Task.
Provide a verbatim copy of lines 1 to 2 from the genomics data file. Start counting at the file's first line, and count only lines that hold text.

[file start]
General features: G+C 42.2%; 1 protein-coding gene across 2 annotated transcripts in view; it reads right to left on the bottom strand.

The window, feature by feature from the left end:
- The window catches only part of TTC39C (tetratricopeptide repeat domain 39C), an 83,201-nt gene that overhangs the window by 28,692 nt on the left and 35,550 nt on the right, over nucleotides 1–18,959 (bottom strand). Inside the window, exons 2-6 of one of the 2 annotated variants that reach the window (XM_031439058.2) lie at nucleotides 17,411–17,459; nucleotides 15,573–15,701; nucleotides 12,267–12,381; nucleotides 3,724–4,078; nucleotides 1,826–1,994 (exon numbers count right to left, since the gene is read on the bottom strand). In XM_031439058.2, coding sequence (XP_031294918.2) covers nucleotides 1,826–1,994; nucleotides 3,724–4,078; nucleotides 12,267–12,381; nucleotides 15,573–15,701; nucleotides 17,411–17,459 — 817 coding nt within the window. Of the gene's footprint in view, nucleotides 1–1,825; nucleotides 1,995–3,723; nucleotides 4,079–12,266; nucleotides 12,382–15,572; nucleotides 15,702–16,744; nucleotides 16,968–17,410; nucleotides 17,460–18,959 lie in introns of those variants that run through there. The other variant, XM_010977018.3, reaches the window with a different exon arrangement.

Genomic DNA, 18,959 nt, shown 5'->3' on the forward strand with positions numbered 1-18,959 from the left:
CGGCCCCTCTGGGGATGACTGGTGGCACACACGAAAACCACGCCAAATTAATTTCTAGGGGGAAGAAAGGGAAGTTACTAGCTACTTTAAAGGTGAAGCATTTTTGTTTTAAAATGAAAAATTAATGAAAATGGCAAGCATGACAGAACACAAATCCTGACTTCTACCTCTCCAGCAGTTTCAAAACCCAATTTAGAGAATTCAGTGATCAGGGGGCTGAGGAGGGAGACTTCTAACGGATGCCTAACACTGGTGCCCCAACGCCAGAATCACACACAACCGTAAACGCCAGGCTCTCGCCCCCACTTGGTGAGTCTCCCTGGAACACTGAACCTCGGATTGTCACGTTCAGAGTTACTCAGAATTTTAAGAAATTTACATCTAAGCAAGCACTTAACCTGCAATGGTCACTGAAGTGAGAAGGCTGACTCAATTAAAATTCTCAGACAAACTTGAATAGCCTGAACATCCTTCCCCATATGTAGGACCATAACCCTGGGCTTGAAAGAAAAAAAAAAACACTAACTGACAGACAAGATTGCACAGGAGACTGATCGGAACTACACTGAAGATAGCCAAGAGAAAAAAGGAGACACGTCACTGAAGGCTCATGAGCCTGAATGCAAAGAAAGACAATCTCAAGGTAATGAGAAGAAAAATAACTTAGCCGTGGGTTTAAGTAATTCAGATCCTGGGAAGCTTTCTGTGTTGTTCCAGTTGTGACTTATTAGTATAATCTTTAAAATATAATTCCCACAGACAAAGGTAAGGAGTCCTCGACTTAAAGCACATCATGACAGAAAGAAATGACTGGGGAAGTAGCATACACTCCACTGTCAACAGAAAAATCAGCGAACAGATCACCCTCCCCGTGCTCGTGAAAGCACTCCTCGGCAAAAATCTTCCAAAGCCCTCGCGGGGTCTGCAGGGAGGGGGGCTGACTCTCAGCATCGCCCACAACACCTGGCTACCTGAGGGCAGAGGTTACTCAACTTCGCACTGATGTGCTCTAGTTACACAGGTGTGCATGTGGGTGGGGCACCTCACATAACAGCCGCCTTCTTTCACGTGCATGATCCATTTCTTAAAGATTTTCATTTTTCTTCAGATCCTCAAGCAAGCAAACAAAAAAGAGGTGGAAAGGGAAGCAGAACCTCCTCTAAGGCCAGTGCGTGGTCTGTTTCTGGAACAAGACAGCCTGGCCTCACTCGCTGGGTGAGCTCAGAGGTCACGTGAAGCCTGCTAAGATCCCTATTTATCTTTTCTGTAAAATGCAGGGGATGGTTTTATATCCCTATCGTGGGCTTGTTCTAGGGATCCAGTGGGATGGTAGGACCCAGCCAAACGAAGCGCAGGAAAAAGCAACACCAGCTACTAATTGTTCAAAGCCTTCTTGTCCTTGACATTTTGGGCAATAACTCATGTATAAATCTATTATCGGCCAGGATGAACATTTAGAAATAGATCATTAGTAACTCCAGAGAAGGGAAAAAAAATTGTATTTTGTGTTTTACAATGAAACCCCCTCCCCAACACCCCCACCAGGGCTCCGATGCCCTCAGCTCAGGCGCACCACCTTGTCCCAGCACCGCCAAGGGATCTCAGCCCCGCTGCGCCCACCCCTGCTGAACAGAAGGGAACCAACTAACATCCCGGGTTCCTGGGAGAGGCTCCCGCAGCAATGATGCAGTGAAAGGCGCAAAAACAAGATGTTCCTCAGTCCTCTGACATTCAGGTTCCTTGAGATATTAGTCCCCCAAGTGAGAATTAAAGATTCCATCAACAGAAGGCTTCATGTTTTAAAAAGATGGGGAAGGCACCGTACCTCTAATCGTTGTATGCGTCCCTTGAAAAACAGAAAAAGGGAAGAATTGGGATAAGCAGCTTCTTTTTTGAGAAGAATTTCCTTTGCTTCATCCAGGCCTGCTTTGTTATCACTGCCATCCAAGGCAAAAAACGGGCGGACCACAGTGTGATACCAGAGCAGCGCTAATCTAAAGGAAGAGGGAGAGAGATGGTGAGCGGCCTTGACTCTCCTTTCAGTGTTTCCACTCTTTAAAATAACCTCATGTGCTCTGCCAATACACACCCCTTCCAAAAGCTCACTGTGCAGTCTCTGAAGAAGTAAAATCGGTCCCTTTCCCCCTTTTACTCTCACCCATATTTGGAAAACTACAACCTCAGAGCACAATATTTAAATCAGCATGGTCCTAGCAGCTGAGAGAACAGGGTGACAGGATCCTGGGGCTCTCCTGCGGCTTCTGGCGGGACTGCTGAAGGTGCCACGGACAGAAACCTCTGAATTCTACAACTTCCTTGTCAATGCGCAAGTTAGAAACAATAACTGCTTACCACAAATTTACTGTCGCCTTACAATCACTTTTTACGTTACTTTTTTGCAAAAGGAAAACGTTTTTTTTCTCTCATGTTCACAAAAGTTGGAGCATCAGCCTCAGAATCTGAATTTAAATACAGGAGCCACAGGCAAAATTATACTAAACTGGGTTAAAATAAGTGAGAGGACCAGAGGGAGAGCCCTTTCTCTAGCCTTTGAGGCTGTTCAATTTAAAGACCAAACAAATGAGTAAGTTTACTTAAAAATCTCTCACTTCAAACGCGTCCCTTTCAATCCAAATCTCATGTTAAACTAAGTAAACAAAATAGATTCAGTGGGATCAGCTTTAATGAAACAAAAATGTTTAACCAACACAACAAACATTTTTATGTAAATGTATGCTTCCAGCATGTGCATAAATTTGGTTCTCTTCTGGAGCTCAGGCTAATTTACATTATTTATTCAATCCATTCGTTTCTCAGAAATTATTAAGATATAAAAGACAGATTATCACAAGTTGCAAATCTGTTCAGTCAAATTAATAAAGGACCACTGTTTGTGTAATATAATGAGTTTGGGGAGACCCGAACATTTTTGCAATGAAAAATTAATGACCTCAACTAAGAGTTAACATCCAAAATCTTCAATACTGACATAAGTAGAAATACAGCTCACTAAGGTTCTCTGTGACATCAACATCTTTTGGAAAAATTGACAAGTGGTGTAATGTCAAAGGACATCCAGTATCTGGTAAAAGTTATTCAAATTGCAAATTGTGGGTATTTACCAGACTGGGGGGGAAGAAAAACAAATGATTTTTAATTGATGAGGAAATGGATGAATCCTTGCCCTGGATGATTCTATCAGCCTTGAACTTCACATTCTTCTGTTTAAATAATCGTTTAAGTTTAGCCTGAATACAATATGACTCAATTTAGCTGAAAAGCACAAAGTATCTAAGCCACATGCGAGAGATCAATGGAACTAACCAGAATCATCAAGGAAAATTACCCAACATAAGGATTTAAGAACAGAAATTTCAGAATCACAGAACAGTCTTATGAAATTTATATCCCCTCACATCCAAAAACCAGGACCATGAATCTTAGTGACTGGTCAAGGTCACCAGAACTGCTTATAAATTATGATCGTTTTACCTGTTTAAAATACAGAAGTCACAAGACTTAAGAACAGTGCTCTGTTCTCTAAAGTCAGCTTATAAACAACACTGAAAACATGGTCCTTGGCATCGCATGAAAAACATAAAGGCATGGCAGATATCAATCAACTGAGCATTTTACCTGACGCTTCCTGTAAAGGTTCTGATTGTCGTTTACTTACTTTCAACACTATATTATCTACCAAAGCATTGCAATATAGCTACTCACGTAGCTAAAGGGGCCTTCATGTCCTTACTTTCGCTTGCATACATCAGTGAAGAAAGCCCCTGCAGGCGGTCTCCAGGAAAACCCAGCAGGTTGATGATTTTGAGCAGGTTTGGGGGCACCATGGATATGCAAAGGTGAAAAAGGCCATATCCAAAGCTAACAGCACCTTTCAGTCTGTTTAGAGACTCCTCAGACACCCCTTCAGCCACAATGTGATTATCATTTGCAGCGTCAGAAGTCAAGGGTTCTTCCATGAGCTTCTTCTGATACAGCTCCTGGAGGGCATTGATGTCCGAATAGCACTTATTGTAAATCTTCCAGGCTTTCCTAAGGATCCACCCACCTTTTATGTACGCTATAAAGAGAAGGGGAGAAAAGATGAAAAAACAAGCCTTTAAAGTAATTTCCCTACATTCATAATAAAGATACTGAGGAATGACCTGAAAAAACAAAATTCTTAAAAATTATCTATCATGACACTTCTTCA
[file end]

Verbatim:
General features: G+C 42.2%; 1 protein-coding gene across 2 annotated transcripts in view; it reads right to left on the bottom strand.

The window, feature by feature from the left end: